What could be the cause of restless leg s... - Cure Parkinson's

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What could be the cause of restless leg syndrome

Millbrook profile image
Millbrook

Recently added the following to my husband’s routine and he seemed to be more alert but this morning saw his left leg shaking intermittently

1. Coffee cherry 200 mg increased to 2x a day

Suppose to increase BDNF by 141%

2. Ubiquinol 200 mg increased to 3x a day

3. Tryptophan 1000 mg at bed time

4. NAC 600 mg in the morning

Could any of these be causing it?

He also started the coronet duo a week ago.

I was thinking of starting him on tyrosine but have no idea of dose

38 Replies

My husband has just started the Coronet Duo also, we are not changing any meds or supplements during this time so we don’t muddy the waters so to speak. Any improvement can then be attributed to the Cornet. It’s tempting to throw everything at PD but one thing at a time and give it a decent amount of time to gauge effectiveness. He is out walking every day without me having to guilt him into it and he has purchased the Therapad today, he seems to like the science behind red light therapy, he’s happy it’s not another damn supplement to swallow! Maybe go back his previous supplement routine and look at adding others in a few months, and then one at a time.

Millbrook profile image
Millbrook in reply to PEB69

Thank you for your reply. I increased the coffee cherry to twice a day as I thought that having it cover 24 hours a day would be better. He was on one capsule for last 6 months.

The ubiquinol was increased because Dr Shallenburger mentioned that 5 capsules of ubiquinol 1000 mg would be equivalent to 2000 mg and that would stop any progression.

The L tryptophan was added to improve sleep as suggested by a member.

NAC was added after the recent discussion on NAC.

There was an obvious improvement before I started the Coronet. He seemed to be faster in reflexes, had better balance and better sleep. I think it’s a combination of factors and not any single factor. I remember another member Silvestro who is not active here anymore took a large combination of supplements to conquer PD and returned to work.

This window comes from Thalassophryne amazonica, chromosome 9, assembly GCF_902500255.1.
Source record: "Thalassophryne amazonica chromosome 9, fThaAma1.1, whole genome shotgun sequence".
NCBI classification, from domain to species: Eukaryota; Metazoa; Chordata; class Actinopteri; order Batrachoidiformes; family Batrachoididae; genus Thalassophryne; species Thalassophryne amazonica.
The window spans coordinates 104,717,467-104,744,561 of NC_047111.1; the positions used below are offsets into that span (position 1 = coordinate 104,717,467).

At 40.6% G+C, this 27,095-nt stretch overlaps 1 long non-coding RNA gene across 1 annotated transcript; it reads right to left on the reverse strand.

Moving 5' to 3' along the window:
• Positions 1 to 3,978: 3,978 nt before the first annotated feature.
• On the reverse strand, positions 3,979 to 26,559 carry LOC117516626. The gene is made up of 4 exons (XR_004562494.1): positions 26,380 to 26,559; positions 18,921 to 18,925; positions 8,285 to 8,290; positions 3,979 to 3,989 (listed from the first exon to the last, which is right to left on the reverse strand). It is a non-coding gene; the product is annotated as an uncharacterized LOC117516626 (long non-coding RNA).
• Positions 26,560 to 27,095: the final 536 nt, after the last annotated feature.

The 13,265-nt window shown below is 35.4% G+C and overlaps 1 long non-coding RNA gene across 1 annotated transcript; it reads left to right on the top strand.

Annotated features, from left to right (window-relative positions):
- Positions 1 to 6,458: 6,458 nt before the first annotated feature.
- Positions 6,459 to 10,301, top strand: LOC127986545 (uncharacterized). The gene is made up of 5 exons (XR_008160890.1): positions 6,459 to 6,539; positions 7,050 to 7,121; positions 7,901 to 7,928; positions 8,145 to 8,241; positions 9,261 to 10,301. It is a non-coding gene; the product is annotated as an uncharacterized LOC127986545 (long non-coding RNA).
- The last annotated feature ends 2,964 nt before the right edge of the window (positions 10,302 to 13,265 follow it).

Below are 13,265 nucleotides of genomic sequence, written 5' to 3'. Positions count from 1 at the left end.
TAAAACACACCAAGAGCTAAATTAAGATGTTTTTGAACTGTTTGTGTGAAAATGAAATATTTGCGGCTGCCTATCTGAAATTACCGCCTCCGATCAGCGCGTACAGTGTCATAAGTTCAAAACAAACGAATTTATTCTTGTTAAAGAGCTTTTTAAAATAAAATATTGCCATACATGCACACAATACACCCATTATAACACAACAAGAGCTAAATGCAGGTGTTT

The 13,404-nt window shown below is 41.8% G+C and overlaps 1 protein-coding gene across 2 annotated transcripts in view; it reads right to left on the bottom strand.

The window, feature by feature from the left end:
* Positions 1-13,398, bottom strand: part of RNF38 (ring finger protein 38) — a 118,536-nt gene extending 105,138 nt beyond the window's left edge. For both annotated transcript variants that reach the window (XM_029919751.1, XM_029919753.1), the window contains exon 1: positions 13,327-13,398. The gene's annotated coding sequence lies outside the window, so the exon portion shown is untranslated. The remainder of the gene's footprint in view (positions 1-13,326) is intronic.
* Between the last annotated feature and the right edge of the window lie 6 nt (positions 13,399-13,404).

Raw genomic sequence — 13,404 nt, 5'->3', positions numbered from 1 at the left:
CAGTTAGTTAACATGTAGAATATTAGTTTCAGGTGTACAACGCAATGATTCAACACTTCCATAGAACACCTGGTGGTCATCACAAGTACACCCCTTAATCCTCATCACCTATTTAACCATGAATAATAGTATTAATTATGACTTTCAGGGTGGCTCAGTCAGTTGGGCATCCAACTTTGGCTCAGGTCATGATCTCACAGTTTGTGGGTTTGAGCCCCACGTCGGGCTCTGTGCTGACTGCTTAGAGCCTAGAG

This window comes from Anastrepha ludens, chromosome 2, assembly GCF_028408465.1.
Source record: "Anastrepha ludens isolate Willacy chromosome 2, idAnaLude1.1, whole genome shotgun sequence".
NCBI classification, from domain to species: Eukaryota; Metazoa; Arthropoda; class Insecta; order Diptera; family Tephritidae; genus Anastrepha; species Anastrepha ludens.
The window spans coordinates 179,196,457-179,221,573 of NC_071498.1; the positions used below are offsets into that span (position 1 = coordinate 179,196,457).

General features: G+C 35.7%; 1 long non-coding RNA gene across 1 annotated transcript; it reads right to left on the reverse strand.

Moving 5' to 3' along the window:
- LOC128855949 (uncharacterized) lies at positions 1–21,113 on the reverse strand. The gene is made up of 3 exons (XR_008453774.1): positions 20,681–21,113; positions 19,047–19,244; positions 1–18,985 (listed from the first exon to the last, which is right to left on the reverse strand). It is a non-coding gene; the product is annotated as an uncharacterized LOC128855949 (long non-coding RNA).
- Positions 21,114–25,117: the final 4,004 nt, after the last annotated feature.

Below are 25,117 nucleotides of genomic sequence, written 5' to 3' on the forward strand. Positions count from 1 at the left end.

I hope that the Coronet will restore his sense of smell and bring on more improvement.

Just that seeing the leg tremor really frightened me. Will keep you posted on the coronet

Millbrook,The little you have said, that his leg was shaking in the morning, doesn't sound like restless legs syndrome. I don’t know but could it just be leg tremor? What it is makes a difference as to how to treat it.

Millbrook profile image
Millbrook in reply to Hikoi

Thanks for your reply Hikoi. I will monitor and pray. I hv no idea what it is and will have to do a lot of reading up to check.

park_bear profile image
park_bear in reply to Millbrook

I agree with Hikoi - restless leg syndrome typically bothers people at night. Also it is responsive to Parkinson's meds.

This may be the result of the increased dose of coffee cherry. At my post of coffee and Parkinson's, several people commented they quit coffee because it increased their tremor:

healthunlocked.com/cure-par...

Millbrook profile image
Millbrook in reply to park_bear

Thanks PB. Now reduced coffee cherry to once a day at breakfast and the third dose of ubiquinol at night I have also stopped

If he has CBS gene mutation he may not handle NAC and feel worse. Try removing it and see if that improves his symptom. Also avoid ubiquinol in the PM before bed as it could contribute to insomnia.

Millbrook profile image
Millbrook in reply to rescuema

Thanks. Will take note

Millbrook profile image
Millbrook in reply to rescuema

As per your suggestion have stopped NAC and the evening dose of ubiquinol. Thanks for your feedback

rescuema profile image
rescuema in reply to Millbrook